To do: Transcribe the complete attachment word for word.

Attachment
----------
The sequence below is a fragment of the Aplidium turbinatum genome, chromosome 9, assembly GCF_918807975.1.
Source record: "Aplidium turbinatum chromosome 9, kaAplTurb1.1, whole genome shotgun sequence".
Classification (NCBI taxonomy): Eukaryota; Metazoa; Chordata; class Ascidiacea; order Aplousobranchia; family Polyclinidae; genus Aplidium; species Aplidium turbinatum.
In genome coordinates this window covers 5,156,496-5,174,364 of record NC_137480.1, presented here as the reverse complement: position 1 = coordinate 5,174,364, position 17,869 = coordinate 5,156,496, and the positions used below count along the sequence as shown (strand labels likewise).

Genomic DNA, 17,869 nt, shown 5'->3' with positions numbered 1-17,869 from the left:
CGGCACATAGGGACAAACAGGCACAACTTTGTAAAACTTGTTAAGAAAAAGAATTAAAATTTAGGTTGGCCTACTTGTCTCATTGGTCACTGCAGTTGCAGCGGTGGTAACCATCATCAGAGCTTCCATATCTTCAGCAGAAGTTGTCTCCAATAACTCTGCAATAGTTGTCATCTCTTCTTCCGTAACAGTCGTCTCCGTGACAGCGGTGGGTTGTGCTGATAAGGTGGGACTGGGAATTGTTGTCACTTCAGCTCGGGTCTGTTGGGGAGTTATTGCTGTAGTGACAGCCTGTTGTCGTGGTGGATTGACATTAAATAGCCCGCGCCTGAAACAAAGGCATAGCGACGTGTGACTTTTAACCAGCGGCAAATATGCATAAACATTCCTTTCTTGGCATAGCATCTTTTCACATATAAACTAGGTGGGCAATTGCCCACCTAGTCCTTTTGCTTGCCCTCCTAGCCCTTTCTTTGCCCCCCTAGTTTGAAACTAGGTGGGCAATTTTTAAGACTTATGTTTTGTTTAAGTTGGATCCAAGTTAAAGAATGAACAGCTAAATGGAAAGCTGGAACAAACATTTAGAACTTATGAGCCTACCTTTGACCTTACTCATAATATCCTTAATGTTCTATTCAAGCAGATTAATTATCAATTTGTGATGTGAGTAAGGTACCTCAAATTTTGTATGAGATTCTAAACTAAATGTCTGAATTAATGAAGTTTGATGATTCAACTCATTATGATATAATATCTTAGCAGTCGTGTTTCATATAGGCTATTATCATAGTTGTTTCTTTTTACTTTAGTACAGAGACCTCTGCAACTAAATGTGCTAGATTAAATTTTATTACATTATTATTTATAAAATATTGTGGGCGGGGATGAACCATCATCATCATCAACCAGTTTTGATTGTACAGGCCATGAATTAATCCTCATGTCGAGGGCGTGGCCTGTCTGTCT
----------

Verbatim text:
The sequence below is a fragment of the Aplidium turbinatum genome, chromosome 9, assembly GCF_918807975.1.
Source record: "Aplidium turbinatum chromosome 9, kaAplTurb1.1, whole genome shotgun sequence".
Classification (NCBI taxonomy): Eukaryota; Metazoa; Chordata; class Ascidiacea; order Aplousobranchia; family Polyclinidae; genus Aplidium; species Aplidium turbinatum.
In genome coordinates this window covers 5,156,496-5,174,364 of record NC_137480.1, presented here as the reverse complement: position 1 = coordinate 5,174,364, position 17,869 = coordinate 5,156,496, and the positions used below count along the sequence as shown (strand labels likewise).

Genomic DNA, 17,869 nt, shown 5'->3' with positions numbered 1-17,869 from the left:
CGGCACATAGGGACAAACAGGCACAACTTTGTAAAACTTGTTAAGAAAAAGAATTAAAATTTAGGTTGGCCTACTTGTCTCATTGGTCACTGCAGTTGCAGCGGTGGTAACCATCATCAGAGCTTCCATATCTTCAGCAGAAGTTGTCTCCAATAACTCTGCAATAGTTGTCATCTCTTCTTCCGTAACAGTCGTCTCCGTGACAGCGGTGGGTTGTGCTGATAAGGTGGGACTGGGAATTGTTGTCACTTCAGCTCGGGTCTGTTGGGGAGTTATTGCTGTAGTGACAGCCTGTTGTCGTGGTGGATTGACATTAAATAGCCCGCGCCTGAAACAAAGGCATAGCGACGTGTGACTTTTAACCAGCGGCAAATATGCATAAACATTCCTTTCTTGGCATAGCATCTTTTCACATATAAACTAGGTGGGCAATTGCCCACCTAGTCCTTTTGCTTGCCCTCCTAGCCCTTTCTTTGCCCCCCTAGTTTGAAACTAGGTGGGCAATTTTTAAGACTTATGTTTTGTTTAAGTTGGATCCAAGTTAAAGAATGAACAGCTAAATGGAAAGCTGGAACAAACATTTAGAACTTATGAGCCTACCTTTGACCTTACTCATAATATCCTTAATGTTCTATTCAAGCAGATTAATTATCAATTTGTGATGTGAGTAAGGTACCTCAAATTTTGTATGAGATTCTAAACTAAATGTCTGAATTAATGAAGTTTGATGATTCAACTCATTATGATATAATATCTTAGCAGTCGTGTTTCATATAGGCTATTATCATAGTTGTTTCTTTTTACTTTAGTACAGAGACCTCTGCAACTAAATGTGCTAGATTAAATTTTATTACATTATTATTTATAAAATATTGTGGGCGGGGATGAACCATCATCATCATCAACCAGTTTTGATTGTACAGGCCATGAATTAATCCTCATGTCGAGGGCGTGGCCTGTCTGTCT